Damage to the Sundurban mangrove forests in Bangladesh after Tropical Cyclone Sidr in 2007 © Flickr/joiseyshowaa
Cyclones (a system of winds rotating inwards to an area of low barometric pressure) can and do occur at any latitude and in any climate. Those occurring within 30 degrees north or south of the equator are called tropical cyclones; those found above 60 degrees north or south of the equator are arctic or polar cyclones; and those between 30 and 60 degrees are called extratropical cyclones.
The terms 'hurricane' and 'typhoon' are regionally specific names for a strong tropical cyclone:
Three primary features of cyclones that cause damage are rainfall, storm surges and winds.
Torrential rains accompanying tropical cyclones frequently cause extensive flooding, leading to tree mortality from anoxia (absence of oxygen). Flooding and rainfall saturates soil, which may increase susceptibility to windthrow in shallow soils.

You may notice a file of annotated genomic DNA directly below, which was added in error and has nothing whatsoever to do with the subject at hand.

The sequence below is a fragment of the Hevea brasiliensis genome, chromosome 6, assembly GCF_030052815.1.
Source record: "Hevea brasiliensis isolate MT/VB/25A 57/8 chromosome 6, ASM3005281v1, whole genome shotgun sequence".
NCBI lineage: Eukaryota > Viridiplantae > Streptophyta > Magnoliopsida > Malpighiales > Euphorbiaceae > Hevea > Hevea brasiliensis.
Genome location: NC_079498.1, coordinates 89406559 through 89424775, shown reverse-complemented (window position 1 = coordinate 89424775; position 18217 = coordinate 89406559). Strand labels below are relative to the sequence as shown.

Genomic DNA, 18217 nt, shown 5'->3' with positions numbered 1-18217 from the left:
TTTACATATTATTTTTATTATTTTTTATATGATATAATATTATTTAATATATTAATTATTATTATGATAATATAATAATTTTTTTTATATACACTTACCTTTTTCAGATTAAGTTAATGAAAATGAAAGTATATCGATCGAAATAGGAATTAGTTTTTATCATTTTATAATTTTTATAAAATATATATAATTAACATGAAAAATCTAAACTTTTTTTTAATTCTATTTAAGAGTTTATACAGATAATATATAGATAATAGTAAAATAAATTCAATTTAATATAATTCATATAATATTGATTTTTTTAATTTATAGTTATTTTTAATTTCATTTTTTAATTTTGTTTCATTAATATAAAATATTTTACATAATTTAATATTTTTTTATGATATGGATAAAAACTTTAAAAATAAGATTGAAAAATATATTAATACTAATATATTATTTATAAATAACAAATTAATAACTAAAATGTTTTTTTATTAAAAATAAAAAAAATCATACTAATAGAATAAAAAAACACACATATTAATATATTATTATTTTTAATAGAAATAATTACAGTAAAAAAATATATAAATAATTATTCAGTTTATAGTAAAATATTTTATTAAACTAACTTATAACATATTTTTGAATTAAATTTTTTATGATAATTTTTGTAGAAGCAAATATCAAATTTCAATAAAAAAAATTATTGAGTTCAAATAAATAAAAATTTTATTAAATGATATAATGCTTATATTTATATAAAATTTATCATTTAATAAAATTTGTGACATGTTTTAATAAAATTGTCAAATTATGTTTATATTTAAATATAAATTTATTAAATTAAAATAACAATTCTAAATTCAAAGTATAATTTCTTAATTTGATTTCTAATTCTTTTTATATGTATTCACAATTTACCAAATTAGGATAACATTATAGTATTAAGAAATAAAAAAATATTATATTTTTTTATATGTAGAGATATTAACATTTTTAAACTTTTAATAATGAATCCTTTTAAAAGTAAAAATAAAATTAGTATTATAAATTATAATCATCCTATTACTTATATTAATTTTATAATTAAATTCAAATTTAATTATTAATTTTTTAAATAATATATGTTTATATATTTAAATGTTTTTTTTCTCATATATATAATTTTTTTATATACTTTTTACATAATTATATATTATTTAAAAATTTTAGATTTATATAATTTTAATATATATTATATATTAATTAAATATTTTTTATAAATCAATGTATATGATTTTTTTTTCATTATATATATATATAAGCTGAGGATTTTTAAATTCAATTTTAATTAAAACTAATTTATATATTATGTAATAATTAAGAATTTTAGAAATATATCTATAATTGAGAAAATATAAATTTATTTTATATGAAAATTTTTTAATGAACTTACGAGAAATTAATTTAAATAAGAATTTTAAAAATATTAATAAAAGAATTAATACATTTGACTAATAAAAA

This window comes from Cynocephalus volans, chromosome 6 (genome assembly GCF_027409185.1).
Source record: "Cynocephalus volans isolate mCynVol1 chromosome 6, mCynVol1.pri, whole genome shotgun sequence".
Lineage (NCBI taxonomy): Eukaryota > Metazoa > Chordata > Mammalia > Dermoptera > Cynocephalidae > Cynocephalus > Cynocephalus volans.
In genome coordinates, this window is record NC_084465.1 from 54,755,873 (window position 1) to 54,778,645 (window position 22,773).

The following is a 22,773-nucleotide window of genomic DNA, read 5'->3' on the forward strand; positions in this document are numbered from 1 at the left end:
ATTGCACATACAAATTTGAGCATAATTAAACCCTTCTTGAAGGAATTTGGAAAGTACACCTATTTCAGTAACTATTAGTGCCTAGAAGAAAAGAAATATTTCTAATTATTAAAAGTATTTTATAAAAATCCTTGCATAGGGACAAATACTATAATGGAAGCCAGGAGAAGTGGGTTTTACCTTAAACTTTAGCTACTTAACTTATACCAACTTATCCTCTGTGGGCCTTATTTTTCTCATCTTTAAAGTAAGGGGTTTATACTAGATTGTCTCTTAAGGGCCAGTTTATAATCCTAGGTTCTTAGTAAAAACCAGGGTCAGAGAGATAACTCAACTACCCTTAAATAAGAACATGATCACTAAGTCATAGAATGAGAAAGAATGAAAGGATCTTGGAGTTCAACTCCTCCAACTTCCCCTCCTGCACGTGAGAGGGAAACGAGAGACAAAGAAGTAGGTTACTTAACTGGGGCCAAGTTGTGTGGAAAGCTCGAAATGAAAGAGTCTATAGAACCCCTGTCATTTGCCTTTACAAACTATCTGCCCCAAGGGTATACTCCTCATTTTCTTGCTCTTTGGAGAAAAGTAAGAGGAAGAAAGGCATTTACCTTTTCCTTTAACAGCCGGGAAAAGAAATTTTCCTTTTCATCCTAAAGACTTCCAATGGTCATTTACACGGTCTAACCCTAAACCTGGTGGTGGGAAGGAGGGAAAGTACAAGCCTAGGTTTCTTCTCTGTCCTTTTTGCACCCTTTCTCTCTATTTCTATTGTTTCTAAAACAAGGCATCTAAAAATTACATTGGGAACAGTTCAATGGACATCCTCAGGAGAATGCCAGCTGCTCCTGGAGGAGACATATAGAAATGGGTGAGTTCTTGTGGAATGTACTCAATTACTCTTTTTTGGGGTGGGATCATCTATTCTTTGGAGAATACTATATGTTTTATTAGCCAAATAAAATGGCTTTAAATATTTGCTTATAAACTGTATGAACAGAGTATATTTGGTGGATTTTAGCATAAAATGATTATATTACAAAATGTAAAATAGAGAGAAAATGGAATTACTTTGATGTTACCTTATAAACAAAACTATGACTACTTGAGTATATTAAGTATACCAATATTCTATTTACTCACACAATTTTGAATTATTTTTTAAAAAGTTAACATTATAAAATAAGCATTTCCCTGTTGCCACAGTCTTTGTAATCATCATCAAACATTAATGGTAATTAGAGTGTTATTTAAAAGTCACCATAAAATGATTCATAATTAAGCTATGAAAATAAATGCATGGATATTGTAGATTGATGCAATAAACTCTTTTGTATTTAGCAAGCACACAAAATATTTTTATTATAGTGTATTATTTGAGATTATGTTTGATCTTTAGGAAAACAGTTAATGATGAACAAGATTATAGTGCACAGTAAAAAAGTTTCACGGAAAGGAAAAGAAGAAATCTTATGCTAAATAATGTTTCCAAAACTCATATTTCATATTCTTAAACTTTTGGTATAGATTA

Wind is the feature that is linked to a vast majority of a cyclone’s damage, both directly and indirectly, through waves and storm surge. The most common impacts of wind include defoliation, loosening and shredding of bark, and abrasion of stem surfaces. Trees can sway, twist and rock, and large branches may break off and cause damage to understory trees. Individual stems may bend, break or suffer some level of uprooting from leaning to complete blowdown of the tree.
A storm surge is a large dome of water, sometimes greater than five metres, that floods the coast at high speed and with immense force as the storm makes landfall. Storm surges can cause extensive damage to coastal vegetation by bending, breaking or uprooting trees. Scouring and erosion may expose root systems leading to desiccation, and deposition may lead to root suffocation. Salinity and inundation increased by the storm surge can cause plant and tree mortality.
Abiotic disturbances and their influence on forest health
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